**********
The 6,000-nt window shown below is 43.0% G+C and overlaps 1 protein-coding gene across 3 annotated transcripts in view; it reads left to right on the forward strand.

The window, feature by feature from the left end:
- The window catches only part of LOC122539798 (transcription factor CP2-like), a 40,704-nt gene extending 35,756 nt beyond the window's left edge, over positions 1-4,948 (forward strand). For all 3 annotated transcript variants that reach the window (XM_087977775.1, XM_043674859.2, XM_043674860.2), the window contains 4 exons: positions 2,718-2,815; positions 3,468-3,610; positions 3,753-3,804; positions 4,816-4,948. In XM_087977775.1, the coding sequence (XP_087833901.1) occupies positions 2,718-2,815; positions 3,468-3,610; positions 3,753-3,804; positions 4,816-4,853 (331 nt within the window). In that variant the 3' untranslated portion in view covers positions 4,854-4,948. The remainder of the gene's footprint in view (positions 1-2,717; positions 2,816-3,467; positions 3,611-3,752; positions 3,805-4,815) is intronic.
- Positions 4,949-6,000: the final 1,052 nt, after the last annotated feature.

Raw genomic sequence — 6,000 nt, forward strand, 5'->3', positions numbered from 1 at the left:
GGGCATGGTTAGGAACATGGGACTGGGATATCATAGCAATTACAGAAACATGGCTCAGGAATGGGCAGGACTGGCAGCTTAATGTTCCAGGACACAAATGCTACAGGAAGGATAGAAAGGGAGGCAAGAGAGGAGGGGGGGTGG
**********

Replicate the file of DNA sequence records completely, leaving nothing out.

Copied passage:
The 6,000-nt window shown below is 43.0% G+C and overlaps 1 protein-coding gene across 3 annotated transcripts in view; it reads left to right on the forward strand.

The window, feature by feature from the left end:
- The window catches only part of LOC122539798 (transcription factor CP2-like), a 40,704-nt gene extending 35,756 nt beyond the window's left edge, over positions 1-4,948 (forward strand). For all 3 annotated transcript variants that reach the window (XM_087977775.1, XM_043674859.2, XM_043674860.2), the window contains 4 exons: positions 2,718-2,815; positions 3,468-3,610; positions 3,753-3,804; positions 4,816-4,948. In XM_087977775.1, the coding sequence (XP_087833901.1) occupies positions 2,718-2,815; positions 3,468-3,610; positions 3,753-3,804; positions 4,816-4,853 (331 nt within the window). In that variant the 3' untranslated portion in view covers positions 4,854-4,948. The remainder of the gene's footprint in view (positions 1-2,717; positions 2,816-3,467; positions 3,611-3,752; positions 3,805-4,815) is intronic.
- Positions 4,949-6,000: the final 1,052 nt, after the last annotated feature.

Raw genomic sequence — 6,000 nt, forward strand, 5'->3', positions numbered from 1 at the left:
GGGCATGGTTAGGAACATGGGACTGGGATATCATAGCAATTACAGAAACATGGCTCAGGAATGGGCAGGACTGGCAGCTTAATGTTCCAGGACACAAATGCTACAGGAAGGATAGAAAGGGAGGCAAGAGAGGAGGGGGGGTGG